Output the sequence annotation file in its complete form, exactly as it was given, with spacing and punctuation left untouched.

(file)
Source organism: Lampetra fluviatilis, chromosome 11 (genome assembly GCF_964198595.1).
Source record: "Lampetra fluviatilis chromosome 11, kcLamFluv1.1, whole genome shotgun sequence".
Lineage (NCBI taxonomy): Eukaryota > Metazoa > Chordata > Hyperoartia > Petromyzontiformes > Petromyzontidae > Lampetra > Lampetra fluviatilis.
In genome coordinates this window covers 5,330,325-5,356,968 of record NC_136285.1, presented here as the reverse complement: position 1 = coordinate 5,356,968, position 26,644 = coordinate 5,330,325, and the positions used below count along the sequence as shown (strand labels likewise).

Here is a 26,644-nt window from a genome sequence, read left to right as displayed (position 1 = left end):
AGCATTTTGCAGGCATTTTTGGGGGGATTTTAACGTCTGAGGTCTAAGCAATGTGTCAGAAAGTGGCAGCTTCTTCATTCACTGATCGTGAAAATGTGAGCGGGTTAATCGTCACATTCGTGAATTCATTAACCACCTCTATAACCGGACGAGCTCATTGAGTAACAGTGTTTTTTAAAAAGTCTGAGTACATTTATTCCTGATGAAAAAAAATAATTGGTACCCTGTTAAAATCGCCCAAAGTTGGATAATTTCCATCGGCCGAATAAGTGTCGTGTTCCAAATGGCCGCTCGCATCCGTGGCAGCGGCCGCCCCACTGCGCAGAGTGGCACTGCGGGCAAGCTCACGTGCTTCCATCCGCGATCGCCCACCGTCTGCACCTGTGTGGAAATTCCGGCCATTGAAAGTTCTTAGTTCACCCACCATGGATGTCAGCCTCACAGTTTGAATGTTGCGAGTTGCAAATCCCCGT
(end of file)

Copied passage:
Source organism: Lampetra fluviatilis, chromosome 11 (genome assembly GCF_964198595.1).
Source record: "Lampetra fluviatilis chromosome 11, kcLamFluv1.1, whole genome shotgun sequence".
Lineage (NCBI taxonomy): Eukaryota > Metazoa > Chordata > Hyperoartia > Petromyzontiformes > Petromyzontidae > Lampetra > Lampetra fluviatilis.
In genome coordinates this window covers 5,330,325-5,356,968 of record NC_136285.1, presented here as the reverse complement: position 1 = coordinate 5,356,968, position 26,644 = coordinate 5,330,325, and the positions used below count along the sequence as shown (strand labels likewise).

Here is a 26,644-nt window from a genome sequence, read left to right as displayed (position 1 = left end):
AGCATTTTGCAGGCATTTTTGGGGGGATTTTAACGTCTGAGGTCTAAGCAATGTGTCAGAAAGTGGCAGCTTCTTCATTCACTGATCGTGAAAATGTGAGCGGGTTAATCGTCACATTCGTGAATTCATTAACCACCTCTATAACCGGACGAGCTCATTGAGTAACAGTGTTTTTTAAAAAGTCTGAGTACATTTATTCCTGATGAAAAAAAATAATTGGTACCCTGTTAAAATCGCCCAAAGTTGGATAATTTCCATCGGCCGAATAAGTGTCGTGTTCCAAATGGCCGCTCGCATCCGTGGCAGCGGCCGCCCCACTGCGCAGAGTGGCACTGCGGGCAAGCTCACGTGCTTCCATCCGCGATCGCCCACCGTCTGCACCTGTGTGGAAATTCCGGCCATTGAAAGTTCTTAGTTCACCCACCATGGATGTCAGCCTCACAGTTTGAATGTTGCGAGTTGCAAATCCCCGT